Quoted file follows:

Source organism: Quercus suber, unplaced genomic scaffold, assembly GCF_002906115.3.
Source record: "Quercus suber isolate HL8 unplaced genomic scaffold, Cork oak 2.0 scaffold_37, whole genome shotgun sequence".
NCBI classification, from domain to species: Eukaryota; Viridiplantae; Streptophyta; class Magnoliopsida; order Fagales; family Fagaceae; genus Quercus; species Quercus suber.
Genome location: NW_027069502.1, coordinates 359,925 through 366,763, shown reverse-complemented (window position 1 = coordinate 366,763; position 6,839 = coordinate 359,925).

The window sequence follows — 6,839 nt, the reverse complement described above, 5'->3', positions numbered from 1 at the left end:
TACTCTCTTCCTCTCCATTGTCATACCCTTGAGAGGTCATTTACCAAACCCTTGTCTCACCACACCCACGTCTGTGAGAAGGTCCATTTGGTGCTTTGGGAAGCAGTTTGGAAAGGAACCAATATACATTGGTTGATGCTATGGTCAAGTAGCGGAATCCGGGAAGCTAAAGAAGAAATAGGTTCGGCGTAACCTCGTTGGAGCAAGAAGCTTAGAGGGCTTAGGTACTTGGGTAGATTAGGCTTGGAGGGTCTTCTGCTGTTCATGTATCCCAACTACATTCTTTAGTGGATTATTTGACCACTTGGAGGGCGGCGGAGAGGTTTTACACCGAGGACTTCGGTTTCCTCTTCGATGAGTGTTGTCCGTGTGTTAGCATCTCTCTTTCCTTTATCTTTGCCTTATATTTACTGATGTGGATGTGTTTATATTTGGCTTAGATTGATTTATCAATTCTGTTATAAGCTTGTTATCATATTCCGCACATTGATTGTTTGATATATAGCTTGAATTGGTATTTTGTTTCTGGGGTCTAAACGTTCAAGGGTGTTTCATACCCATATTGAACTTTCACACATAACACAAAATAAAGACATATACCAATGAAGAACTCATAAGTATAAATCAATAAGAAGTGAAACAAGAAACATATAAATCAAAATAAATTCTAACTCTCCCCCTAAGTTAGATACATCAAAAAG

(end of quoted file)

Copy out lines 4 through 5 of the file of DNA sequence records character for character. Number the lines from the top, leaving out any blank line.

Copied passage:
Genome location: NW_027069502.1, coordinates 359,925 through 366,763, shown reverse-complemented (window position 1 = coordinate 366,763; position 6,839 = coordinate 359,925).

The window sequence follows — 6,839 nt, the reverse complement described above, 5'->3', positions numbered from 1 at the left end: